For the GRACE Foundation, Synapse examined the economics and capital costs of next generation nuclear power plants. The study considered the costs of existing domestic and international nuclear plants, as well as potential impacts of worldwide competition for power plant commodities, nuclear and financial industry views, and comparative costs of energy efficiency and renewables programs.
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In 2008, Synapse prepared a paper discussing the dramatic increase in cost estimates for new nuclear power plants, the reasons for the increase, and why it is reasonable to expect that the actual costs will exceed expected costs.
For Niagara Mohawk service territory in New York State, Synapse developed projections of electric energy and capacity costs which will be avoided due to reductions in electricity use and natural gas costs that will be avoided due to reductions in natural gas use. Deliverables included detailed projections for an initial fifteen year period beginning in 2007 and escalation rates for another fifteen years from 2022 through 2037.
For this project, Synapse performed a detailed analysis of the impacts of distributed generation resources on wholesale electric energy prices and air emissions in Massachusetts. Impacts analyzed include potential reductions on the level of wholesale electricity market prices and associated air emissions.
In “Prime Time for Efficiency,” published in Public Utilities Fortnightly, Synapse’s Doug Hurley and authors from the Conservation Law Foundation discuss how including demand resources in ISO-New England’s forward capacity market created business and regulatory structures to allow reduced and managed energy use to be as financially rewarding as building another power plant.
Synapse was asked to evaluate the need for and the economics of Duke Energy Carolinas’ (“Duke” or “the Company”) Cliffside Project consisting of two 800 MW coal-fired generating units. Synapse’s testimony demonstrated that Duke had not adequately considered the potential for federal greenhouse gas regulations, had not adequately considered energy efficiency and renewable technologies as alternatives to the proposed 800 MW coal-fired plants, and had not shown a need for the generating facilities. Synapse also testified that the Company’s planning methodology was flawed and, therefore, that the modeling analyses presented by Duke did not show that the proposed plants were the lowest cost option. On the basis of this testimony Synapse recommended that the North Carolina Utilities Commission not grant a Certificate of Public Convenience and Necessity for the proposed Cliffside Project. The Commission agreed, in part, and only granted a Certificate for one of the two proposed coal-fired units.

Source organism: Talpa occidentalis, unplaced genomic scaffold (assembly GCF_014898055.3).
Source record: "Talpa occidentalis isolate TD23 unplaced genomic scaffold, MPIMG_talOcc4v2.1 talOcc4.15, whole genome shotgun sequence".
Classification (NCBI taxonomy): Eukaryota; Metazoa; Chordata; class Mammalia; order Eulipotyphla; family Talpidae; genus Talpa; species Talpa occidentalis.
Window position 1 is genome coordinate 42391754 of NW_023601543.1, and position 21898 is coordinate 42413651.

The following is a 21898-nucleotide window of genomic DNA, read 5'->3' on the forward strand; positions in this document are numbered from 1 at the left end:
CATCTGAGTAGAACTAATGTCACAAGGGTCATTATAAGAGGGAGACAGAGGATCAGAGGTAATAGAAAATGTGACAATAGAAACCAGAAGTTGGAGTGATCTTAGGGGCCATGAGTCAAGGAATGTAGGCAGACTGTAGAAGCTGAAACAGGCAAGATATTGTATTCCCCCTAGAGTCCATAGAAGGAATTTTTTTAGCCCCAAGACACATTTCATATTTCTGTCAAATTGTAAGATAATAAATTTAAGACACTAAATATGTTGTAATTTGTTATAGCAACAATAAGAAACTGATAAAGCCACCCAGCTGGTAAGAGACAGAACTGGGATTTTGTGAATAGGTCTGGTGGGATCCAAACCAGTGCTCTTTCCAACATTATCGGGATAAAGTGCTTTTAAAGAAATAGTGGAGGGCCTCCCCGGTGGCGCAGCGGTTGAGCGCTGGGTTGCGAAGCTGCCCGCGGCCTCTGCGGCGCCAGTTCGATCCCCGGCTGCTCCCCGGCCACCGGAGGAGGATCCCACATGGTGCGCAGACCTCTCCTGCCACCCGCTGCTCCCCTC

Supplemental Testimony Evaluation Duke Energy Proposal for Two Cliffside Project Coal Units
Reply Comments Regarding Implementation of Energy Efficiency and DSM Programs in North Carolina, Docket No. E-100, Sub 110
Synapse was asked to prepare testimony and to speak in Kansas about the economic risks associated with the proposed 2100 MW Holcolm Expansion power plant.
Synapse evaluated the economics of the proposed coal plant in Iowa. Synapse found that Alliant Energy had not prudently considered the potential for further increases in the cost of building the plant or the costs of likely federal regulation of greenhouse gas emissions. Synapse also found that a portfolio of energy efficiency, wind resources, and natural gas capacity was a lower cost option.
Bruce Biewald presented “Prudent Planning and New Coal Fired Power Generation” at the CERES Conference on April 29, 2008. The presentation included a discussion of prudent electric system planning practices, including actively seeking out relevant information, relying on up-to-date and realistic construction cost estimates, including reasonable CO2 price forecasts in the reference case and analyzing high and low sensitivities, and fully considering alternatives.
Synapse facilitated a workgroup to develop, prioritize, and recommend action items that will reduce greenhouse gas emissions from the Residential, Commercial, and Industrial (RCI) sector.
Synapse evaluated the economics of a proposed coal plant in southern Wisconsin.
Direct Testimony of Bob Fagan on the Application of Alliant Energy for the Construction of a New Coal-Fired Generating Unit
Surrebuttal Testimony of David Schlissel on the Application of Alliant Energy for the Construction of a New Coal-Fired Generating Unit
Surrebuttal Testimony of Bob Fagan on the Application of Alliant Energy for the Construction of a New Coal-Fired Generating Unit